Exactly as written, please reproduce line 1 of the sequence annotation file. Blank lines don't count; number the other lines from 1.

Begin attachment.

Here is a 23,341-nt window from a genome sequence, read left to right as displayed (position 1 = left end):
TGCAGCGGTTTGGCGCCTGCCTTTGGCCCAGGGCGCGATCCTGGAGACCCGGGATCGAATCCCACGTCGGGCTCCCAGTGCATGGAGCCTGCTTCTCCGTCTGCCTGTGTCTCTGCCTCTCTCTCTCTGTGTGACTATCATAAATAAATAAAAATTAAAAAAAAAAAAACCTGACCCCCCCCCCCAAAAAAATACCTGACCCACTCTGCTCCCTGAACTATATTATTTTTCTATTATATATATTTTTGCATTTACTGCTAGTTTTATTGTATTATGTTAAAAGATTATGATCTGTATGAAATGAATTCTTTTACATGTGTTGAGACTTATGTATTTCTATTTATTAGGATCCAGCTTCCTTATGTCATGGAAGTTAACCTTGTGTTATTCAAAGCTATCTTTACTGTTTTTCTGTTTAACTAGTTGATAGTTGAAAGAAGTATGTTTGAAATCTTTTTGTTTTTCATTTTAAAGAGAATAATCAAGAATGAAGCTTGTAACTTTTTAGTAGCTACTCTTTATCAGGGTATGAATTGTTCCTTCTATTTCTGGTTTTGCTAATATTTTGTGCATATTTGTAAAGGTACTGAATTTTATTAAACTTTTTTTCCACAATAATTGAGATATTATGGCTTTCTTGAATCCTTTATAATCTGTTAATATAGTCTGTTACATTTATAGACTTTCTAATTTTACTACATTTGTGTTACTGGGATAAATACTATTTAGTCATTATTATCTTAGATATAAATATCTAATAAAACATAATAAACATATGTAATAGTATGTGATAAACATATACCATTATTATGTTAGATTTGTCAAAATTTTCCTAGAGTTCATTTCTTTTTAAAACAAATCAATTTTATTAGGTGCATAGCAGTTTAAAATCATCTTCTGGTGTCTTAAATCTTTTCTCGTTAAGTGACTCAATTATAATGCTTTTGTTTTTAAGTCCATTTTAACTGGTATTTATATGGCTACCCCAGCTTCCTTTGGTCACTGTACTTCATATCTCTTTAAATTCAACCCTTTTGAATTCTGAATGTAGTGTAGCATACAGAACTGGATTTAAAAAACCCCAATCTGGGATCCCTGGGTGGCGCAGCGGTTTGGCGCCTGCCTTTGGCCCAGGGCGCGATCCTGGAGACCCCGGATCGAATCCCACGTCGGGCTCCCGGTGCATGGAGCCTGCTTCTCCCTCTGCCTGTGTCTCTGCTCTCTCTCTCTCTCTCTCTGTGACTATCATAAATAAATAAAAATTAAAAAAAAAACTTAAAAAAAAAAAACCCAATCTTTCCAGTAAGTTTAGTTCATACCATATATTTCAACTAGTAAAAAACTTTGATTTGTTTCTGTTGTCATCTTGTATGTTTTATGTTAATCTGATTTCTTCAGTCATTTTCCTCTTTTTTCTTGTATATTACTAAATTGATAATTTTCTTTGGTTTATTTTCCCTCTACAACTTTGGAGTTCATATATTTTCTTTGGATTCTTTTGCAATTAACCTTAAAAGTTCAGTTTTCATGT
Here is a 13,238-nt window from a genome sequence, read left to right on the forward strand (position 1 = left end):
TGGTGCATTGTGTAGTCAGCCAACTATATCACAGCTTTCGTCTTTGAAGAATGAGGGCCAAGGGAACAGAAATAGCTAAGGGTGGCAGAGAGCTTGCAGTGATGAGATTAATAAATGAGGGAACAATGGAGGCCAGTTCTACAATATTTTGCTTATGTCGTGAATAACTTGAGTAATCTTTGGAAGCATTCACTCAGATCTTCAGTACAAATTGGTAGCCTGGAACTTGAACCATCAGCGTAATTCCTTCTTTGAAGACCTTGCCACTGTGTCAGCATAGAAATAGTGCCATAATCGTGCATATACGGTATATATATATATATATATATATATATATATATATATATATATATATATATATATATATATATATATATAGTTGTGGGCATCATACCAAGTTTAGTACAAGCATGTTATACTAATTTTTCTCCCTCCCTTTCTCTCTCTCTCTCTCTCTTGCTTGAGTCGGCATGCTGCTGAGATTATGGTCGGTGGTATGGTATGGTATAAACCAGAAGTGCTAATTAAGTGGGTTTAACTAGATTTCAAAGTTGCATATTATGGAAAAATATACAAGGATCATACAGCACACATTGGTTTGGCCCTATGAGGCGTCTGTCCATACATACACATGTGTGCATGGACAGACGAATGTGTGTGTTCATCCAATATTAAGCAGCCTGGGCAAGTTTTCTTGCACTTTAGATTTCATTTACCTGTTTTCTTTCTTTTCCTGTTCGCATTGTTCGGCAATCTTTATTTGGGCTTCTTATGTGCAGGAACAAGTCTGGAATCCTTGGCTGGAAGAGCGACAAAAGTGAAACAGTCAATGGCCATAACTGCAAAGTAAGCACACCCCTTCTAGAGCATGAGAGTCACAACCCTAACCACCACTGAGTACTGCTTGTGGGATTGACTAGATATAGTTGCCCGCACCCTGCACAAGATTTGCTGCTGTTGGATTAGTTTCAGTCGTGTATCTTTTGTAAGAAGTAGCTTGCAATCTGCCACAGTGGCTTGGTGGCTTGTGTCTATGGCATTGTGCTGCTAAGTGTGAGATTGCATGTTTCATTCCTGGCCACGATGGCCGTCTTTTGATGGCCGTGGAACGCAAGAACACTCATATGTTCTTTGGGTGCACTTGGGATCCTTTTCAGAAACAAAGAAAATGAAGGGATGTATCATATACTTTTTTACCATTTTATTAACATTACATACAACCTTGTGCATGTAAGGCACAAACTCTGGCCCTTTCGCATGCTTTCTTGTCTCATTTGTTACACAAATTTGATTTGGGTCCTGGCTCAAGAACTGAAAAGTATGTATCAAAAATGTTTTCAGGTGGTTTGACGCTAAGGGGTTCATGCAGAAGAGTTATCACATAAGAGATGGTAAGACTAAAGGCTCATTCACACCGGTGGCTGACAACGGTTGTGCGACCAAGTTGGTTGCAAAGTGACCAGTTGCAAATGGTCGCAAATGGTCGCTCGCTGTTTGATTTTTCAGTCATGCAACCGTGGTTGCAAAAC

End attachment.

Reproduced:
Here is a 23,341-nt window from a genome sequence, read left to right as displayed (position 1 = left end):